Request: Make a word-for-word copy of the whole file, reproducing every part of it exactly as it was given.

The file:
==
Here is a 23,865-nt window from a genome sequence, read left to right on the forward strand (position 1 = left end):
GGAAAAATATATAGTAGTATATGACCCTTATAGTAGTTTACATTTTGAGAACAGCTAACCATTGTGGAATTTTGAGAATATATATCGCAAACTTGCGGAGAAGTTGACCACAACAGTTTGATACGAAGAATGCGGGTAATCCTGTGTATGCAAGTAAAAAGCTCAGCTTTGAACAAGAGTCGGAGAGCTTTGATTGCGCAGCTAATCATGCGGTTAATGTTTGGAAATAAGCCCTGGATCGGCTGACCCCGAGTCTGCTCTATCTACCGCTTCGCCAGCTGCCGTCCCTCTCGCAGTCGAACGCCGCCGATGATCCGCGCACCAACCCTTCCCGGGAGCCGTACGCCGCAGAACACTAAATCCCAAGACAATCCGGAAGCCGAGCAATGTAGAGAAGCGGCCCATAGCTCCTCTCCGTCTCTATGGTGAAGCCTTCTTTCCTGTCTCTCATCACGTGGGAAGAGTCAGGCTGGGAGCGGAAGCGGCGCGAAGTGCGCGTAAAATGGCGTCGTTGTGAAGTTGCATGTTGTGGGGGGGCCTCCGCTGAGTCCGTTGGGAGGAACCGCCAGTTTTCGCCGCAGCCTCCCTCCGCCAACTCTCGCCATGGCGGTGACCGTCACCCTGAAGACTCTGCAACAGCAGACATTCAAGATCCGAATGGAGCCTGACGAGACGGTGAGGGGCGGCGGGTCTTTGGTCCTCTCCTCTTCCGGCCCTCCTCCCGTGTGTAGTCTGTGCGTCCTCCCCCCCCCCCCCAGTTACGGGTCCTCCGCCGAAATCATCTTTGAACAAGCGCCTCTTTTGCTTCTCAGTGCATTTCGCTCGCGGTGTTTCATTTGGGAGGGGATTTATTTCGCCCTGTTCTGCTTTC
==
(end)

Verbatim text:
Here is a 23,865-nt window from a genome sequence, read left to right on the forward strand (position 1 = left end):
GGAAAAATATATAGTAGTATATGACCCTTATAGTAGTTTACATTTTGAGAACAGCTAACCATTGTGGAATTTTGAGAATATATATCGCAAACTTGCGGAGAAGTTGACCACAACAGTTTGATACGAAGAATGCGGGTAATCCTGTGTATGCAAGTAAAAAGCTCAGCTTTGAACAAGAGTCGGAGAGCTTTGATTGCGCAGCTAATCATGCGGTTAATGTTTGGAAATAAGCCCTGGATCGGCTGACCCCGAGTCTGCTCTATCTACCGCTTCGCCAGCTGCCGTCCCTCTCGCAGTCGAACGCCGCCGATGATCCGCGCACCAACCCTTCCCGGGAGCCGTACGCCGCAGAACACTAAATCCCAAGACAATCCGGAAGCCGAGCAATGTAGAGAAGCGGCCCATAGCTCCTCTCCGTCTCTATGGTGAAGCCTTCTTTCCTGTCTCTCATCACGTGGGAAGAGTCAGGCTGGGAGCGGAAGCGGCGCGAAGTGCGCGTAAAATGGCGTCGTTGTGAAGTTGCATGTTGTGGGGGGGCCTCCGCTGAGTCCGTTGGGAGGAACCGCCAGTTTTCGCCGCAGCCTCCCTCCGCCAACTCTCGCCATGGCGGTGACCGTCACCCTGAAGACTCTGCAACAGCAGACATTCAAGATCCGAATGGAGCCTGACGAGACGGTGAGGGGCGGCGGGTCTTTGGTCCTCTCCTCTTCCGGCCCTCCTCCCGTGTGTAGTCTGTGCGTCCTCCCCCCCCCCCCCAGTTACGGGTCCTCCGCCGAAATCATCTTTGAACAAGCGCCTCTTTTGCTTCTCAGTGCATTTCGCTCGCGGTGTTTCATTTGGGAGGGGATTTATTTCGCCCTGTTCTGCTTTC